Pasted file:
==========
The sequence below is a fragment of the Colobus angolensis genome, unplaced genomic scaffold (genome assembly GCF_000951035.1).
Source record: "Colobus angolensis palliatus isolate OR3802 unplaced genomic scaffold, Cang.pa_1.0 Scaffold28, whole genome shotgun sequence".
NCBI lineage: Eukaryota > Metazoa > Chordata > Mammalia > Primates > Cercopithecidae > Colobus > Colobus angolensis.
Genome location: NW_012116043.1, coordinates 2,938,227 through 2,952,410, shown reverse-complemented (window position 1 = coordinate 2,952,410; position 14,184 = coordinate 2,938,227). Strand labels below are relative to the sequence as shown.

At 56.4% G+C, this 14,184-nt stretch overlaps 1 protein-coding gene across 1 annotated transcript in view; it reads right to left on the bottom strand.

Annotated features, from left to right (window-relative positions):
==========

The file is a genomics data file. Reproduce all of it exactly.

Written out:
The sequence below is a fragment of the Colobus angolensis genome, unplaced genomic scaffold (genome assembly GCF_000951035.1).
Source record: "Colobus angolensis palliatus isolate OR3802 unplaced genomic scaffold, Cang.pa_1.0 Scaffold28, whole genome shotgun sequence".
NCBI lineage: Eukaryota > Metazoa > Chordata > Mammalia > Primates > Cercopithecidae > Colobus > Colobus angolensis.
Genome location: NW_012116043.1, coordinates 2,938,227 through 2,952,410, shown reverse-complemented (window position 1 = coordinate 2,952,410; position 14,184 = coordinate 2,938,227). Strand labels below are relative to the sequence as shown.

At 56.4% G+C, this 14,184-nt stretch overlaps 1 protein-coding gene across 1 annotated transcript in view; it reads right to left on the bottom strand.

Annotated features, from left to right (window-relative positions):